There are a number of other approaches that may be fruitful when looking for SL pairs in melanoma. One such approach is using paralogy as a SL strategy. Paralogues are genes that have been duplicated within the genome and often have redundant roles in key physiological processes. Some of these genes may be lost as a result of passenger mutations/alternations in the cancer genome, but this is of no consequence to the cancer cells as their role is taken over by their paralogue. Targeting the paralogue of a mutated gene may therefore result in synthetic lethality if both genes are involved in an essential cellular process (Muller et al., 2015). Proof of principle has been demonstrated in glioblastoma where ENO1, a passenger gene frequently homozygously deleted at 1p36, leads to a synthetic vulnerability, whereby inhibition its paralogue, ENO2, in ENO1‐deficient cells is cell lethal (Muller et al., 2012).

In melanoma, the importance of targeting paralogues has been exemplified by the inhibition of the MAPK kinase pathway through the use of MEK inhibitors. MEK has two functionally redundant paralogues: MEK1 and MEK2 (Aoidi et al., 2016). In an in vivo model of BRAF V600E‐mutant melanoma, the combination of BRAF inhibition with either MEK1 or MEK2 knockdown resulted in a modest reduction in metastasis. In contrast, combined BRAF inhibition and knockout of both MEK1 and MEK2 resulted in a dramatic reduction in metastasis, demonstrating the importance of targeting functional redundancy within signalling pathways (Sharma et al., 2006). The MEK inhibitors currently in use clinically target both MEK1 and MEK2 and when combined with BRAF inhibitors in patients with BRAF V600E‐mutant melanoma prolong progression free survival by an average of 4 months in metastatic disease (Robert et al., 2015a). Other therapeutic strategies involving targeting of kinase pathways are likely to require inhibition of multiple isoforms, with key kinases such as ERK and AKT existing as multiple paralogues (Cohen, 2013; Roskoski, 2012).

MYC and synthetic lethality

Another putative therapeutic strategy is targeting MYC overexpression, as a synthetic dose lethal strategy. MYC is a proto‐oncogene and transcription factor that is amplified or overexpressed in around 6% of melanomas (Akbani, 2015). A pooled genomewide shRNA screen in mammary cancer cell lines identified BUD31, a gene involved in spliceosome catalytic activity, as a synthetic dose lethal partner of MYC amplification (Hsu et al., 2015). This may be due to the increased amount of total cellular mRNA generated through MYC over‐expression exerting pressure on the splicing machinery leading to the induction of cell death in the absence of BUD31. Of note, MYC upregulation has different effects on the spliceosome in different tumour types and it remains to be seen if this effect carries over into melanoma (Koh et al., 2015). Another synthetic dose lethal partner of MYC, identified through shRNA screening, is MAP3K13 which is a kinase involved in MYC phosphorylation, a process that maintains MYC stability and transcriptional activity (Han et al., 2016). In MYC overexpressing breast cancer cell lines, inhibition of MAP3K13 leads to impaired colony formation in vitro and tumour regression in vivo, warranting further investigation of this synthetic dose lethal pair in melanoma.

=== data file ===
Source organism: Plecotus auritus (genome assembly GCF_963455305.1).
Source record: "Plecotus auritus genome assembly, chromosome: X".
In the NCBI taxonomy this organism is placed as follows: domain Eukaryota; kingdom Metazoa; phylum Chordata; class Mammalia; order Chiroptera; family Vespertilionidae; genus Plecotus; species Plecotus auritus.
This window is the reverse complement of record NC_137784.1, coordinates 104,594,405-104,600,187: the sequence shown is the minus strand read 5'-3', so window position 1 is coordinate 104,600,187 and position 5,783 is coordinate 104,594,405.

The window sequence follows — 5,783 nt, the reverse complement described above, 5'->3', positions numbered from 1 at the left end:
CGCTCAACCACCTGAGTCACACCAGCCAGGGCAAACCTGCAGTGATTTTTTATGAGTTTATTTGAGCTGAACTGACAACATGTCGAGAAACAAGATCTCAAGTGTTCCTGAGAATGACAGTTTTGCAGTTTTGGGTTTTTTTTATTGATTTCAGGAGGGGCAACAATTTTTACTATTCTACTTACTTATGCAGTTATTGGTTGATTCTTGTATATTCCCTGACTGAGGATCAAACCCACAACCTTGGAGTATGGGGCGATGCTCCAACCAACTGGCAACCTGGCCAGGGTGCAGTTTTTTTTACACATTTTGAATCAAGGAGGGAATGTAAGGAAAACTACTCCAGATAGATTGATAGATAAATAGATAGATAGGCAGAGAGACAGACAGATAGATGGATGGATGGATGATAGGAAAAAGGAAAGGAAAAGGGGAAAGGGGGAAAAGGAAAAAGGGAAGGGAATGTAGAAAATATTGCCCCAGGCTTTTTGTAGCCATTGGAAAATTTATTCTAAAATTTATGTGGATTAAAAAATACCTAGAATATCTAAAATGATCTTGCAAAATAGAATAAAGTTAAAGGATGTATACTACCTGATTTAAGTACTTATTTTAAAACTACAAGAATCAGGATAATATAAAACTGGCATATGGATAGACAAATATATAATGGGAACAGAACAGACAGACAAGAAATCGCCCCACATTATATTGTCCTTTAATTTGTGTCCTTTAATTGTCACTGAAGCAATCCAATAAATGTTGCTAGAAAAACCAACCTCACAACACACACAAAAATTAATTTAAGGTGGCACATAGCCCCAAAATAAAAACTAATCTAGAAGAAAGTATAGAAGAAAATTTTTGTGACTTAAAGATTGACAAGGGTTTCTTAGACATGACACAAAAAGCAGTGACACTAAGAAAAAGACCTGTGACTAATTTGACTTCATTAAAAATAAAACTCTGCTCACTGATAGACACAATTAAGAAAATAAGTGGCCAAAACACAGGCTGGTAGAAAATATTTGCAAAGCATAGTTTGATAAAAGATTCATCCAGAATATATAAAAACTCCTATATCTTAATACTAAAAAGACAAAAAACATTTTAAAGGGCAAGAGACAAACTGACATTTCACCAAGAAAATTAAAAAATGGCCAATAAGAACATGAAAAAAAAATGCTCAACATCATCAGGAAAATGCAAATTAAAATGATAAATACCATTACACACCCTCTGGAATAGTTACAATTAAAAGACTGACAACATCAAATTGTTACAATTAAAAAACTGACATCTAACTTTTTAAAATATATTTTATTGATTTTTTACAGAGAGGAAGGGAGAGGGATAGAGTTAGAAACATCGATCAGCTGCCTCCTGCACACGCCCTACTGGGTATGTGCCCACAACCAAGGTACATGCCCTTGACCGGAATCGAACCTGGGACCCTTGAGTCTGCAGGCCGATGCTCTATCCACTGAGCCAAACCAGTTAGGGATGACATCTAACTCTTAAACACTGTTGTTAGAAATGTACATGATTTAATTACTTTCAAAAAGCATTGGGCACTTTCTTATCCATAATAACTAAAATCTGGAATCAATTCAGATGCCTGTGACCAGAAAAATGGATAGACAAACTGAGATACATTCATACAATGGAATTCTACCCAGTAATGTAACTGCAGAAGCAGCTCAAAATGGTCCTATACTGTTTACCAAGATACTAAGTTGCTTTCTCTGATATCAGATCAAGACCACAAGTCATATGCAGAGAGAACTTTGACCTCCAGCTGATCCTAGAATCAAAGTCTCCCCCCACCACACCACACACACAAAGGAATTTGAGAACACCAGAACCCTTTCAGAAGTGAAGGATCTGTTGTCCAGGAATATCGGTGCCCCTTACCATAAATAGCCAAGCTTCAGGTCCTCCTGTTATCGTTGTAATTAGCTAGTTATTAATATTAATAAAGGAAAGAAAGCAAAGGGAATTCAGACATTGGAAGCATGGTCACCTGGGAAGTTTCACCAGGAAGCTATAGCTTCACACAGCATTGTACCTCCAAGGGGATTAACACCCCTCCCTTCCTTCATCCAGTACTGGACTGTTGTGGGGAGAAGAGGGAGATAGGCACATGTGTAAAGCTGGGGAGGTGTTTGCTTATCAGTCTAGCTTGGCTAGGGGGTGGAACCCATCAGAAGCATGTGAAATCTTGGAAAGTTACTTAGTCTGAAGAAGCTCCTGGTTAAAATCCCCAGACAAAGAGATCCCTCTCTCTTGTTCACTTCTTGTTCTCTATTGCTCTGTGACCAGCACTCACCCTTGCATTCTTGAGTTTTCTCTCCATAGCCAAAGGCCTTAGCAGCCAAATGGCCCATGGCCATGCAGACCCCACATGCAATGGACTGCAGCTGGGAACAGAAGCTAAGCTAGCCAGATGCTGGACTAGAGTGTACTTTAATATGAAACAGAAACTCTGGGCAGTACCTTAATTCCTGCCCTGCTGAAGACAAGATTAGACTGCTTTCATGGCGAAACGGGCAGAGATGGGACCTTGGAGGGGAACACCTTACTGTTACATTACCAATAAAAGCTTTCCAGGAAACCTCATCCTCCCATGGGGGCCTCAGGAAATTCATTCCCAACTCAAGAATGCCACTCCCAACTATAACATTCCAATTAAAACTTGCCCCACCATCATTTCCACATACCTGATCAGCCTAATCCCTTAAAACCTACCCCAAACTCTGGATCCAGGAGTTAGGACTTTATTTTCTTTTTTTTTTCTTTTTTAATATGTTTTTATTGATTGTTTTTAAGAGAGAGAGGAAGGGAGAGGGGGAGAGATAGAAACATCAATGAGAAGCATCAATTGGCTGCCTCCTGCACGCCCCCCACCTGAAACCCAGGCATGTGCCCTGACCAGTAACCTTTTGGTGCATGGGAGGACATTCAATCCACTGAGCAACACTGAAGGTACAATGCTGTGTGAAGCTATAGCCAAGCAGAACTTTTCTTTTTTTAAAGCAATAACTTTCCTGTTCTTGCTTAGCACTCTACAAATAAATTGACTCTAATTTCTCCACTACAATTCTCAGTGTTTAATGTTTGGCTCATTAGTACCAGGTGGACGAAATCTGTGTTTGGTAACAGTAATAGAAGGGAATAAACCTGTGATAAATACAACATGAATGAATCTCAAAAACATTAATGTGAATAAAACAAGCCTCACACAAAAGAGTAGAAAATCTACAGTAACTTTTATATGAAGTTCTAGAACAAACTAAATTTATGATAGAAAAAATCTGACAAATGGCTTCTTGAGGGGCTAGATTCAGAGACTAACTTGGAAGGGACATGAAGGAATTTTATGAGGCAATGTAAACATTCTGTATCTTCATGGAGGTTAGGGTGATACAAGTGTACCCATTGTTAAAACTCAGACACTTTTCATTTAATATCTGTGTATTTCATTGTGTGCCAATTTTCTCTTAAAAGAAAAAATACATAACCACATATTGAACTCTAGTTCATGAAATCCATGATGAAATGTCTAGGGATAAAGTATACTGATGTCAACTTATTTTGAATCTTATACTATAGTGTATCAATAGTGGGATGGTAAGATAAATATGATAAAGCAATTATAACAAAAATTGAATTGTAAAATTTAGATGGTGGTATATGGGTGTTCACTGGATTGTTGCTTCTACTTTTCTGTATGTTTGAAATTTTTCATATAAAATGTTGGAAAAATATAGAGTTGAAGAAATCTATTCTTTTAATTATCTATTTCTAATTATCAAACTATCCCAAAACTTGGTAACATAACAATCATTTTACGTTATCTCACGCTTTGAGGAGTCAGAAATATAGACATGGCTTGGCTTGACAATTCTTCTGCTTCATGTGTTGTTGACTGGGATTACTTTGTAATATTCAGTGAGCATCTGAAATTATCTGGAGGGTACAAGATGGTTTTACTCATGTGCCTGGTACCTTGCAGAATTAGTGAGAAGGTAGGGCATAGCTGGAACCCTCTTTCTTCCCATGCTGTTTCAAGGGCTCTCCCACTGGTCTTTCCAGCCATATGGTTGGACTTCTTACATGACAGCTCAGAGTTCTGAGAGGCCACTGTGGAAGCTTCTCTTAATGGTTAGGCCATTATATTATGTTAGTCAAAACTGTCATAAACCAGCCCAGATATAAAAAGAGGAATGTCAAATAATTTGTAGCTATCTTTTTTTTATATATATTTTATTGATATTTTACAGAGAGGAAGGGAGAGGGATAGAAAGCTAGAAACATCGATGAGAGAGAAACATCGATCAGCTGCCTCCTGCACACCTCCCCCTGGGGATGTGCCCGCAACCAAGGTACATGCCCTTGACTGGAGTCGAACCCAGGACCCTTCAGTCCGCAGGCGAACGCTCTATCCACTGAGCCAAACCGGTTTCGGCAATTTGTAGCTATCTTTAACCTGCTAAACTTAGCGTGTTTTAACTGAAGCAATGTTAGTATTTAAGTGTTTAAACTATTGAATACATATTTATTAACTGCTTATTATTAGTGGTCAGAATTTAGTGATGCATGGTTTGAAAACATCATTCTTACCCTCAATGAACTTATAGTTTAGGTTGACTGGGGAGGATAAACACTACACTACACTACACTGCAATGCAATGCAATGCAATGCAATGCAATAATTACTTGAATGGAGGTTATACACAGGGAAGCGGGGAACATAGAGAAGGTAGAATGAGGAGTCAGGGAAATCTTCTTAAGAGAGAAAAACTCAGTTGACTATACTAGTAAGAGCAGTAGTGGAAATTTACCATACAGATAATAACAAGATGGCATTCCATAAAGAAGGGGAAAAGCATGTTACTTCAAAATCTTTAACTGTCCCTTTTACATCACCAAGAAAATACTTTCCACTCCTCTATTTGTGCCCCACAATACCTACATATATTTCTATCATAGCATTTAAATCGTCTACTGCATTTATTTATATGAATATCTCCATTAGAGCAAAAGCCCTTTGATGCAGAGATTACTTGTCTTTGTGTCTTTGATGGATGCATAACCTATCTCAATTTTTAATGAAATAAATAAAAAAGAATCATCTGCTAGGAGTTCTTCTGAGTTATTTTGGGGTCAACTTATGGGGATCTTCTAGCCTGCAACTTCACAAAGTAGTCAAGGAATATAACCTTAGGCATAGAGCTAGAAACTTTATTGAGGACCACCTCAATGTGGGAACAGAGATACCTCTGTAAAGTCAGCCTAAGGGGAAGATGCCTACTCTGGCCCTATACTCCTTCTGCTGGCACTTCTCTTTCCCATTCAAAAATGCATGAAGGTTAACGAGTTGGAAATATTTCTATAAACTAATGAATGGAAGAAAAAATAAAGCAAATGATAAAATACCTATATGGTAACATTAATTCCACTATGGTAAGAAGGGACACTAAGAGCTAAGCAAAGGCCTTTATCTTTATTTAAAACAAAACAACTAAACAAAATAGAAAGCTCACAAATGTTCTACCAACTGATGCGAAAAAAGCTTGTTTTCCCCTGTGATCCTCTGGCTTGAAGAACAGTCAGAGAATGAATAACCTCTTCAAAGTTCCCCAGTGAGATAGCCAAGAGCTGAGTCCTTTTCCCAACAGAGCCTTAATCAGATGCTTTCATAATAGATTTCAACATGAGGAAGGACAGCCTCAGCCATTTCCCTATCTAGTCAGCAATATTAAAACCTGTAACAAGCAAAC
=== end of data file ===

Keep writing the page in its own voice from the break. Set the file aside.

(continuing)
Conclusions and perspective

Given its high mutational burden, melanoma is likely to carry genetic lesions that confer molecular vulnerabilities. The study of synthetic lethality may identify new therapeutic targets, enabling the development of new and effective treatment regimens. Moreover, identification of new SL pairs has the potential to drive drug discovery and enable rational testing of drug combinations with huge clinical translational potential. Clinical translation is likely to require collaboration with drug discovery units in order to identify novel specific inhibitors.

Current areas of interest include exploiting the DNA damage response, metabolic reprogramming and aberrant receptor tyrosine kinase signalling pathways. At present, relatively few SL pairs have been identified and conclusively validated in melanoma; however there are ongoing efforts to redress this issue. Further, advances in genome engineering through CRISPR/Cas9 technology will provide an effective platform on which to perform large‐scale screens to identify new synthetic lethal partners, and build upon existing knowledge about gene pair interactions. Future discoveries in synthetic lethality promise to unveil new therapeutic avenues for effective and personalized treatment of melanoma.

Funding

NT is supported by a Wellcome Trust Sanger Institute Clinical PhD studentship. DJA and MR are supported by Cancer Research UK, The Wellcome Trust (WT098051) and the ERC Synergy Programme (Combat Cancer).

Conflict of interests

The authors declare no conflict of interests.

Acknowledgements

We thank Roy Rabbie and Gemma Turner for critically reading the manuscript.